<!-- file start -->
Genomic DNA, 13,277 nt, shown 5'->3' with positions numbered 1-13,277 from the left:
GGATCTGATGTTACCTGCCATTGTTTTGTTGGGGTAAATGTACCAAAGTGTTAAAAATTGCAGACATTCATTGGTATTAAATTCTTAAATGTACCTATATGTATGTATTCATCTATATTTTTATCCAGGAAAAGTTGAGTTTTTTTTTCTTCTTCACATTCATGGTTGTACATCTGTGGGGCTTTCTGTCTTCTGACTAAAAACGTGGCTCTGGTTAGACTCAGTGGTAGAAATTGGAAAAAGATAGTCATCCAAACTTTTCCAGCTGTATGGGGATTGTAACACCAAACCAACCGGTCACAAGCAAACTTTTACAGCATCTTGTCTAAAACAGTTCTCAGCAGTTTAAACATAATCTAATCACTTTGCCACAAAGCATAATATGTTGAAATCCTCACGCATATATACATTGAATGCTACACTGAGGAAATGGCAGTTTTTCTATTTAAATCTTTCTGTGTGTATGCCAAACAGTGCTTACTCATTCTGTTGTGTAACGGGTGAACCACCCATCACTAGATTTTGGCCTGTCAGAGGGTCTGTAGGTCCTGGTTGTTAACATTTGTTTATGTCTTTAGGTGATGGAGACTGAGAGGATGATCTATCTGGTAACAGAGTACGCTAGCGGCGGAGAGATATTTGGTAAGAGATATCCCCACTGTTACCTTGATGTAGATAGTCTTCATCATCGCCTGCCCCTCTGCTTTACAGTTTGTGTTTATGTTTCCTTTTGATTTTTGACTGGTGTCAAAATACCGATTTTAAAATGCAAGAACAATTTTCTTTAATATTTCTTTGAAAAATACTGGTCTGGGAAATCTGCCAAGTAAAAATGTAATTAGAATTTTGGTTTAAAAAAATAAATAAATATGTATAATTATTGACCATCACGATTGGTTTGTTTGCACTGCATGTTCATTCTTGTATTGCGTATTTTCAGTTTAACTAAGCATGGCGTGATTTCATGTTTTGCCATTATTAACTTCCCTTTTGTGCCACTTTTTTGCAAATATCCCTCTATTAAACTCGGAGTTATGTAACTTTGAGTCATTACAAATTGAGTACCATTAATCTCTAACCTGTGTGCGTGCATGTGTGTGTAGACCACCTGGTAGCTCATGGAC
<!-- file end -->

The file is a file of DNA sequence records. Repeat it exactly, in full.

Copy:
Genomic DNA, 13,277 nt, shown 5'->3' with positions numbered 1-13,277 from the left:
GGATCTGATGTTACCTGCCATTGTTTTGTTGGGGTAAATGTACCAAAGTGTTAAAAATTGCAGACATTCATTGGTATTAAATTCTTAAATGTACCTATATGTATGTATTCATCTATATTTTTATCCAGGAAAAGTTGAGTTTTTTTTTCTTCTTCACATTCATGGTTGTACATCTGTGGGGCTTTCTGTCTTCTGACTAAAAACGTGGCTCTGGTTAGACTCAGTGGTAGAAATTGGAAAAAGATAGTCATCCAAACTTTTCCAGCTGTATGGGGATTGTAACACCAAACCAACCGGTCACAAGCAAACTTTTACAGCATCTTGTCTAAAACAGTTCTCAGCAGTTTAAACATAATCTAATCACTTTGCCACAAAGCATAATATGTTGAAATCCTCACGCATATATACATTGAATGCTACACTGAGGAAATGGCAGTTTTTCTATTTAAATCTTTCTGTGTGTATGCCAAACAGTGCTTACTCATTCTGTTGTGTAACGGGTGAACCACCCATCACTAGATTTTGGCCTGTCAGAGGGTCTGTAGGTCCTGGTTGTTAACATTTGTTTATGTCTTTAGGTGATGGAGACTGAGAGGATGATCTATCTGGTAACAGAGTACGCTAGCGGCGGAGAGATATTTGGTAAGAGATATCCCCACTGTTACCTTGATGTAGATAGTCTTCATCATCGCCTGCCCCTCTGCTTTACAGTTTGTGTTTATGTTTCCTTTTGATTTTTGACTGGTGTCAAAATACCGATTTTAAAATGCAAGAACAATTTTCTTTAATATTTCTTTGAAAAATACTGGTCTGGGAAATCTGCCAAGTAAAAATGTAATTAGAATTTTGGTTTAAAAAAATAAATAAATATGTATAATTATTGACCATCACGATTGGTTTGTTTGCACTGCATGTTCATTCTTGTATTGCGTATTTTCAGTTTAACTAAGCATGGCGTGATTTCATGTTTTGCCATTATTAACTTCCCTTTTGTGCCACTTTTTTGCAAATATCCCTCTATTAAACTCGGAGTTATGTAACTTTGAGTCATTACAAATTGAGTACCATTAATCTCTAACCTGTGTGCGTGCATGTGTGTGTAGACCACCTGGTAGCTCATGGAC